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OpenStep was an object-oriented application programming interface (API) specification for an object-oriented operating system used by many modern operating systems, developed principally by NeXT with Sun Microsystems. OPENSTEP (all capitalized) was a specific implementation of the OpenStep API developed by NeXT.[1]. While originally built on a Mach-based Unix (such as the core of NeXTSTEP), versions of OPENSTEP were available for Solaris and Windows NT as well. The software libraries that shipped with OPENSTEP are a superset of the original OpenStep specification.



The OpenStep API was created as the result of a 1993 collaboration between NeXT and Sun Microsystems, allowing this cut-down version of NeXT's NeXTSTEP operating system object layers to be run on Sun's Solaris operating system (more specifically, Solaris on SPARC-based hardware). Most of the OpenStep effort was to strip away those portions of NeXTSTEP that depended on Mach or NeXT-specific hardware being present. This resulted in a smaller system that consisted primarily of Display PostScript, the Objective-C runtime and compilers, and the majority of the NeXTSTEP Objective-C libraries. Not included was the basic operating system, or the display system.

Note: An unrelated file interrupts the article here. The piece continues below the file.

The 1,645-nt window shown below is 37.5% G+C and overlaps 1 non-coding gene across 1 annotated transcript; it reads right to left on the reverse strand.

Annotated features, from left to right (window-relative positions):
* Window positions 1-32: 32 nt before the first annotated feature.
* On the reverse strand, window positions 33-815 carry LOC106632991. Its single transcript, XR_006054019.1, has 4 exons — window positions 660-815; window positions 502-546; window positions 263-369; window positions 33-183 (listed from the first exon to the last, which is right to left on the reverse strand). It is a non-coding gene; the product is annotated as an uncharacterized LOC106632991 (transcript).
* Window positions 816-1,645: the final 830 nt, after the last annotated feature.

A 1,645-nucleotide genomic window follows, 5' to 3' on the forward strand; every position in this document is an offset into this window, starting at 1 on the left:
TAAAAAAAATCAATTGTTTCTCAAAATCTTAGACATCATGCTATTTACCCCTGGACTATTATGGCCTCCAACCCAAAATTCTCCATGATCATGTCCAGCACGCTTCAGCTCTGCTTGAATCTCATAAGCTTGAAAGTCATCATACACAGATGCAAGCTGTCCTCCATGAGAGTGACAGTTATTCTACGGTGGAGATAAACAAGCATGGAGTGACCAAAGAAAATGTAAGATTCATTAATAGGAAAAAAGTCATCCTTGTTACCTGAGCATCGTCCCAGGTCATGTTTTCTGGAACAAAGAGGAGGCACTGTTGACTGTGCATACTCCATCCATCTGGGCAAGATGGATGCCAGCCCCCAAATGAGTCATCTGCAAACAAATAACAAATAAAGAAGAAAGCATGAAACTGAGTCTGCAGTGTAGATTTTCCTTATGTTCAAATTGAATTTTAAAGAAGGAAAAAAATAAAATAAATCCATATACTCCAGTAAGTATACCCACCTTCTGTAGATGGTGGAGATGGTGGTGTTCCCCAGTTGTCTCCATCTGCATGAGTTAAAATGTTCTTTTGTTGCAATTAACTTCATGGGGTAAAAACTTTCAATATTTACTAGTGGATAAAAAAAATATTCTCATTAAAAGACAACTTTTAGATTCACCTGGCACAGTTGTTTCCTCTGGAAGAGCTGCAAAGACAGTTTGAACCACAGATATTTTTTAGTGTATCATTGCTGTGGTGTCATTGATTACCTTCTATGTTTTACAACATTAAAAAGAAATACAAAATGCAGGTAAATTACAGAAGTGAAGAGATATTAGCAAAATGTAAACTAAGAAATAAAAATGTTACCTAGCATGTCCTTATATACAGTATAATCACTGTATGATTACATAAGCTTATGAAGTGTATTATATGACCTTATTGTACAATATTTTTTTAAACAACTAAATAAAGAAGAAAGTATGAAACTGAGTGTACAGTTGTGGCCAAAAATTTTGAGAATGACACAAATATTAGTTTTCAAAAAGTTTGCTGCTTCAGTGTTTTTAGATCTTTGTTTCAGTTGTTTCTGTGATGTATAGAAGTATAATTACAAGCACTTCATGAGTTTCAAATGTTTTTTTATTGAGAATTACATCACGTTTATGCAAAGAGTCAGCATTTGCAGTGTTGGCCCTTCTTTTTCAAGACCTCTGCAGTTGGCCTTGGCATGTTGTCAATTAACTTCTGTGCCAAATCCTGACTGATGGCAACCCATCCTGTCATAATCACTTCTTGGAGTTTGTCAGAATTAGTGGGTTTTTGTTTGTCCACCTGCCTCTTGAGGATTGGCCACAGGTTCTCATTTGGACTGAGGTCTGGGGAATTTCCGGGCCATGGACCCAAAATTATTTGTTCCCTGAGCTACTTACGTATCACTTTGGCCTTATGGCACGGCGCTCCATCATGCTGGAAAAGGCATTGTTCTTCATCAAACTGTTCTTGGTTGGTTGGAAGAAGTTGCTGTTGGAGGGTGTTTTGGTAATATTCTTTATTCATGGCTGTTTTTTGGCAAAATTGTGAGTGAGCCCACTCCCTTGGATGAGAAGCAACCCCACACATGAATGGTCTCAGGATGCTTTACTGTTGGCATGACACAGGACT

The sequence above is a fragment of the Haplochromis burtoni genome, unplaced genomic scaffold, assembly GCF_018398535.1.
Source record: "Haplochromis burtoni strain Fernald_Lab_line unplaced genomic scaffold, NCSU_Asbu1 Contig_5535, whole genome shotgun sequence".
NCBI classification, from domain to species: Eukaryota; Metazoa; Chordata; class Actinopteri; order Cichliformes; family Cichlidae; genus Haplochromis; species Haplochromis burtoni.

The first draft of the API was published by NeXT in summer 1994. Later that year they released an OpenStep compliant version of their flagship operating system NeXTSTEP, rebranded as OPENSTEP and supported on several of their platforms as well as Sun SPARC systems. The official OpenStep API, published in September 1994, was the first to split the API between Foundation and Application Kit and the first to use the "NS" prefix.[2] OPENSTEP remained NeXT's primary operating system product until they were purchased by Apple Computer in 1996. OPENSTEP was then combined with technologies from the existing Mac OS to produce Mac OS X.

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